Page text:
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preciousness.  These books are esteemed for curiosity, for beauty of

type, paper, binding, and illustrations, for some connection they

may have with famous people of the past, or for their rarity.  It is

about these books, the method of preserving them, their enemies, the

places in which to hunt for them, that the following pages are to

treat.  It is a subject more closely connected with the taste for

curiosities than with art, strictly so called.  We are to be

occupied, not so much with literature as with books, not so much

with criticism as with bibliography, the quaint duenna of

literature, a study apparently dry, but not without its humours.

And here an apology must be made for the frequent allusions and

anecdotes derived from French writers.  These are as unavoidable,

almost, as the use of French terms of the sport in tennis and in

fencing.  In bibliography, in the care for books AS books, the

French are still the teachers of Europe, as they were in tennis and

are in fencing.  Thus, Richard de Bury, Chancellor of Edward III.,

writes in his "Philobiblon:" "Oh God of Gods in Zion! what a rushing

river of joy gladdens my heart as often as I have a chance of going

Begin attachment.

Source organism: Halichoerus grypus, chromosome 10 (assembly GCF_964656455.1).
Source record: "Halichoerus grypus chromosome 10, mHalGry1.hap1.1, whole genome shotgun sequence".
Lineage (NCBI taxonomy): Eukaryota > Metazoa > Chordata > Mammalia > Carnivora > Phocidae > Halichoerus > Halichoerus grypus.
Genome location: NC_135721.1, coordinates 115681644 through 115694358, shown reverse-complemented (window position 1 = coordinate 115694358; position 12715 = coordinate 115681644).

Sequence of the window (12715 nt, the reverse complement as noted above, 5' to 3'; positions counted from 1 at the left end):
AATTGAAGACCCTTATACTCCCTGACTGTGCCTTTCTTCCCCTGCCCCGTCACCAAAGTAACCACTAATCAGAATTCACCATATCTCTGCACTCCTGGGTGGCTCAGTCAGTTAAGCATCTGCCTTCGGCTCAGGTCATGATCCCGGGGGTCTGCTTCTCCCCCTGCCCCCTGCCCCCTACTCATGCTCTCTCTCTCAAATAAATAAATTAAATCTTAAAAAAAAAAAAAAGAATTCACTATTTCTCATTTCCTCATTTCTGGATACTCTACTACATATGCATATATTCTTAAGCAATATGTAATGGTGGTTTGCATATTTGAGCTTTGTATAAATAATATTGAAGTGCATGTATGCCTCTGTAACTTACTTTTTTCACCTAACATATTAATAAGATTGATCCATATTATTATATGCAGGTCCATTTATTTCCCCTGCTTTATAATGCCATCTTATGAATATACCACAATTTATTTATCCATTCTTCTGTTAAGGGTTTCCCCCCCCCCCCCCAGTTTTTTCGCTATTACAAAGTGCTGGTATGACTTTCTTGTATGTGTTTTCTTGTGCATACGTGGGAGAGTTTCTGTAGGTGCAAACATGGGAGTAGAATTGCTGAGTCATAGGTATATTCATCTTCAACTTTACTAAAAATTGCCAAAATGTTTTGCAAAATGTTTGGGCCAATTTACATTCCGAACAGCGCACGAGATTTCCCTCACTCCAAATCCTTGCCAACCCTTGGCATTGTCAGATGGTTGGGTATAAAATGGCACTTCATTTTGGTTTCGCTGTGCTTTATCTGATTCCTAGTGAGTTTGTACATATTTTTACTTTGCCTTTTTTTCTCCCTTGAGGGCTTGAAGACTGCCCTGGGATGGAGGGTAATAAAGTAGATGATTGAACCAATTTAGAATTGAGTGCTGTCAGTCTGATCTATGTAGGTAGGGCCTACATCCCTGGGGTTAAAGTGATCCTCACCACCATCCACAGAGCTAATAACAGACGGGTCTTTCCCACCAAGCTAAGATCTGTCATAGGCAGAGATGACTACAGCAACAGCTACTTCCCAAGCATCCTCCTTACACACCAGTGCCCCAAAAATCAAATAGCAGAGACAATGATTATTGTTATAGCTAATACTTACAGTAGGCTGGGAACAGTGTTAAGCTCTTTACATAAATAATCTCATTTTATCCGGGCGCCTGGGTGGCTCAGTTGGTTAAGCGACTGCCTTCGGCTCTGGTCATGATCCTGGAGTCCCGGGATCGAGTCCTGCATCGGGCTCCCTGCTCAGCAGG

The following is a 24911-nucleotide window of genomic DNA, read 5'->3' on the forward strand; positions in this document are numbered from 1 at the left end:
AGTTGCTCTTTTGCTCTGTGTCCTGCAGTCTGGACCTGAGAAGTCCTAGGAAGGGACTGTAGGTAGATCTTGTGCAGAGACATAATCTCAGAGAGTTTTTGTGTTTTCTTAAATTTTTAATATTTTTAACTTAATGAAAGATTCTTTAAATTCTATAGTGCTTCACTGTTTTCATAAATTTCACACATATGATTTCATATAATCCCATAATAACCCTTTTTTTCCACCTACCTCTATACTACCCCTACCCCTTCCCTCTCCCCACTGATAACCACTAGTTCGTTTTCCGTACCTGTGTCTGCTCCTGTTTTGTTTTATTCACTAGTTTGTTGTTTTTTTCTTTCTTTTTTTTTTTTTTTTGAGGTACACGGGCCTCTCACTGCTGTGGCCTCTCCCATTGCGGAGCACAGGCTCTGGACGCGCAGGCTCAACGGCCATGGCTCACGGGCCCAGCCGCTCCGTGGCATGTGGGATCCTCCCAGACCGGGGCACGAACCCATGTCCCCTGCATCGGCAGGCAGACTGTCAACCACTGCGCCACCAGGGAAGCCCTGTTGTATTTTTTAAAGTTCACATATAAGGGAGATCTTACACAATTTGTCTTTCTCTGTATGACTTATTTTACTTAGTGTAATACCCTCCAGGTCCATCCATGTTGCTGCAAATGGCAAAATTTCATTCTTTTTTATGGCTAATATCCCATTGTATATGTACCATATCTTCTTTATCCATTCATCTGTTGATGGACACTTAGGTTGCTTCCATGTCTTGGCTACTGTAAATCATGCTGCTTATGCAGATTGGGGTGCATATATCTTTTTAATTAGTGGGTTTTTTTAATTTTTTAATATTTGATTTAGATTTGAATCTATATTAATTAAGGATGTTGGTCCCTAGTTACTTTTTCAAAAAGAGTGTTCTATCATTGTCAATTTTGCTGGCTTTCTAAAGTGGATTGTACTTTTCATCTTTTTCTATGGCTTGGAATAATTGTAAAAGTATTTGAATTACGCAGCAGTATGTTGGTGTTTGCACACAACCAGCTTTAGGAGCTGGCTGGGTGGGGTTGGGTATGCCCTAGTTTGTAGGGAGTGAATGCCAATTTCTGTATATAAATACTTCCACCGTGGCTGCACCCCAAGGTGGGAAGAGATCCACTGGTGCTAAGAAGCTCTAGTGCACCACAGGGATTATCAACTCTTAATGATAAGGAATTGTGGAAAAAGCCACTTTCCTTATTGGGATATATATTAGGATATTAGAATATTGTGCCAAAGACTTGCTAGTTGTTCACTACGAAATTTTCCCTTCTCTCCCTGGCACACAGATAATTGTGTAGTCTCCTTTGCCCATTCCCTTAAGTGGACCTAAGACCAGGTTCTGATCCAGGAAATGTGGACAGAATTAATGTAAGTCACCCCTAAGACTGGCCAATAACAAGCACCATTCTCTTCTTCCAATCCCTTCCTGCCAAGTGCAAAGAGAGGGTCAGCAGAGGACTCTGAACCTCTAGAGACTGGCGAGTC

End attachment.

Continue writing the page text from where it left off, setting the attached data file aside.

to Paris!  There the days seem always short; there are the goodly

collections on the delicate fragrant book-shelves."  Since Dante

wrote of -

"L'onor di quell' arte

Ch' allumare e chiamata in Parisi,"

"the art that is called illuminating in Paris," and all the other

arts of writing, printing, binding books, have been most skilfully

practised by France.  She improved on the lessons given by Germany

and Italy in these crafts.  Twenty books about books are written in

Paris for one that is published in England.  In our country Dibdin

is out of date (the second edition of his "Bibliomania" was

published in 1811), and Mr. Hill Burton's humorous "Book-hunter" is

out of print.  Meanwhile, in France, writers grave and gay, from the

gigantic industry of Brunet to Nodier's quaint fancy, and Janin's

wit, and the always entertaining bibliophile Jacob (Paul Lacroix),

have written, or are writing, on books, manuscripts, engravings,

editions, and bindings.  In England, therefore, rare French books

are eagerly sought, and may be found in all the booksellers'

catalogues.  On the continent there is no such care for our curious

or beautiful editions, old or new.  Here a hint may be given to the

collector.  If he "picks up" a rare French book, at a low price, he

would act prudently in having it bound in France by a good

craftsman.  Its value, when "the wicked day of destiny" comes, and

the collection is broken up, will thus be made secure.  For the

French do not suffer our English bindings gladly; while we have no

narrow prejudice against the works of Lortic and Cape, but the

reverse.  For these reasons then, and also because every writer is

obliged to make the closest acquaintance with books in the direction

where his own studies lie, the writings of French authorities are

frequently cited in the following pages.

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